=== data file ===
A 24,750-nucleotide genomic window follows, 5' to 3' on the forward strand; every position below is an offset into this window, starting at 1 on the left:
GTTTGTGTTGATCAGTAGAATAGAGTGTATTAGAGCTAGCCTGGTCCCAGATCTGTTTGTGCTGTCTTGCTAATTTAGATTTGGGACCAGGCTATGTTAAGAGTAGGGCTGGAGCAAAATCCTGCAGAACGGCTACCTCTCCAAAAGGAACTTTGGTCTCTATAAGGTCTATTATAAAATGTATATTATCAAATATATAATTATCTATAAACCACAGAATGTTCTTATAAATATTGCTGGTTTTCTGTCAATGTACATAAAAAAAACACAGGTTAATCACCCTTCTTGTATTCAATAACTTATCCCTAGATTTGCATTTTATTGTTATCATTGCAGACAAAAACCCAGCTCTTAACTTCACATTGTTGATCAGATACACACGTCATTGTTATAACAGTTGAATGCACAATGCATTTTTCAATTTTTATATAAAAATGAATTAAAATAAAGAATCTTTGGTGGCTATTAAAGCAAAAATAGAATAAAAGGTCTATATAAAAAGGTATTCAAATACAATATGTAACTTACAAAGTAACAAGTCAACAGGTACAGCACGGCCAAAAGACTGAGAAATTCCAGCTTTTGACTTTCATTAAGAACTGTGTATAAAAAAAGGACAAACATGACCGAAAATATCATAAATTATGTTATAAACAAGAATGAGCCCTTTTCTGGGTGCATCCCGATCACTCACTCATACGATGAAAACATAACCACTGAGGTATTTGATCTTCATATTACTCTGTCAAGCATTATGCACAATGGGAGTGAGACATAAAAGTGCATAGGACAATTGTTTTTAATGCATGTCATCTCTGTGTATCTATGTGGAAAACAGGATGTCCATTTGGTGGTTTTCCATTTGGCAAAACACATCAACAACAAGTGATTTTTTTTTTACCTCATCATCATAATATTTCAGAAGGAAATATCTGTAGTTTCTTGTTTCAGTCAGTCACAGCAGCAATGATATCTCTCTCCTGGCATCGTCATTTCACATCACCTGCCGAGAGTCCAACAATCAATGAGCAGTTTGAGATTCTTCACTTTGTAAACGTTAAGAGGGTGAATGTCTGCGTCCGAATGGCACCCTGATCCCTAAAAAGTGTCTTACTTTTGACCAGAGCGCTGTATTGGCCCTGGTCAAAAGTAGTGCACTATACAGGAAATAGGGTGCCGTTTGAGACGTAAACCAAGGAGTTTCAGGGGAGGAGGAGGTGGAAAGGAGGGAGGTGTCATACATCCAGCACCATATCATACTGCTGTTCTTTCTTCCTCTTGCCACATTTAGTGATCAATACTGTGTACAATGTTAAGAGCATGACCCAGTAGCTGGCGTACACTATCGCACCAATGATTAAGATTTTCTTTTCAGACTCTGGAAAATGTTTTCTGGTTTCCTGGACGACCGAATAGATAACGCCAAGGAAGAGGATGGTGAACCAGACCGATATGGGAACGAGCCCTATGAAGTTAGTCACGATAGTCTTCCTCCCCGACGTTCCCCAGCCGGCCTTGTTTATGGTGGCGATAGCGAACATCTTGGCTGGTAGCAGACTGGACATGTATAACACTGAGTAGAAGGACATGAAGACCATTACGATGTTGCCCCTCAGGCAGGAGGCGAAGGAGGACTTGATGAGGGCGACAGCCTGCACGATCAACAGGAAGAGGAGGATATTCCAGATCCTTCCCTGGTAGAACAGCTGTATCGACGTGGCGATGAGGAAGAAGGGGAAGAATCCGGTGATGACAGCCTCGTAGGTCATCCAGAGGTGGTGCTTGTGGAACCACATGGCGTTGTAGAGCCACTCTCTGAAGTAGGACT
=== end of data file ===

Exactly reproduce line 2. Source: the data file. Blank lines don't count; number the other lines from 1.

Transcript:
GTTTGTGTTGATCAGTAGAATAGAGTGTATTAGAGCTAGCCTGGTCCCAGATCTGTTTGTGCTGTCTTGCTAATTTAGATTTGGGACCAGGCTATGTTAAGAGTAGGGCTGGAGCAAAATCCTGCAGAACGGCTACCTCTCCAAAAGGAACTTTGGTCTCTATAAGGTCTATTATAAAATGTATATTATCAAATATATAATTATCTATAAACCACAGAATGTTCTTATAAATATTGCTGGTTTTCTGTCAATGTACATAAAAAAAACACAGGTTAATCACCCTTCTTGTATTCAATAACTTATCCCTAGATTTGCATTTTATTGTTATCATTGCAGACAAAAACCCAGCTCTTAACTTCACATTGTTGATCAGATACACACGTCATTGTTATAACAGTTGAATGCACAATGCATTTTTCAATTTTTATATAAAAATGAATTAAAATAAAGAATCTTTGGTGGCTATTAAAGCAAAAATAGAATAAAAGGTCTATATAAAAAGGTATTCAAATACAATATGTAACTTACAAAGTAACAAGTCAACAGGTACAGCACGGCCAAAAGACTGAGAAATTCCAGCTTTTGACTTTCATTAAGAACTGTGTATAAAAAAAGGACAAACATGACCGAAAATATCATAAATTATGTTATAAACAAGAATGAGCCCTTTTCTGGGTGCATCCCGATCACTCACTCATACGATGAAAACATAACCACTGAGGTATTTGATCTTCATATTACTCTGTCAAGCATTATGCACAATGGGAGTGAGACATAAAAGTGCATAGGACAATTGTTTTTAATGCATGTCATCTCTGTGTATCTATGTGGAAAACAGGATGTCCATTTGGTGGTTTTCCATTTGGCAAAACACATCAACAACAAGTGATTTTTTTTTTACCTCATCATCATAATATTTCAGAAGGAAATATCTGTAGTTTCTTGTTTCAGTCAGTCACAGCAGCAATGATATCTCTCTCCTGGCATCGTCATTTCACATCACCTGCCGAGAGTCCAACAATCAATGAGCAGTTTGAGATTCTTCACTTTGTAAACGTTAAGAGGGTGAATGTCTGCGTCCGAATGGCACCCTGATCCCTAAAAAGTGTCTTACTTTTGACCAGAGCGCTGTATTGGCCCTGGTCAAAAGTAGTGCACTATACAGGAAATAGGGTGCCGTTTGAGACGTAAACCAAGGAGTTTCAGGGGAGGAGGAGGTGGAAAGGAGGGAGGTGTCATACATCCAGCACCATATCATACTGCTGTTCTTTCTTCCTCTTGCCACATTTAGTGATCAATACTGTGTACAATGTTAAGAGCATGACCCAGTAGCTGGCGTACACTATCGCACCAATGATTAAGATTTTCTTTTCAGACTCTGGAAAATGTTTTCTGGTTTCCTGGACGACCGAATAGATAACGCCAAGGAAGAGGATGGTGAACCAGACCGATATGGGAACGAGCCCTATGAAGTTAGTCACGATAGTCTTCCTCCCCGACGTTCCCCAGCCGGCCTTGTTTATGGTGGCGATAGCGAACATCTTGGCTGGTAGCAGACTGGACATGTATAACACTGAGTAGAAGGACATGAAGACCATTACGATGTTGCCCCTCAGGCAGGAGGCGAAGGAGGACTTGATGAGGGCGACAGCCTGCACGATCAACAGGAAGAGGAGGATATTCCAGATCCTTCCCTGGTAGAACAGCTGTATCGACGTGGCGATGAGGAAGAAGGGGAAGAATCCGGTGATGACAGCCTCGTAGGTCATCCAGAGGTGGTGCTTGTGGAACCACATGGCGTTGTAGAGCCACTCTCTGAAGTAGGACT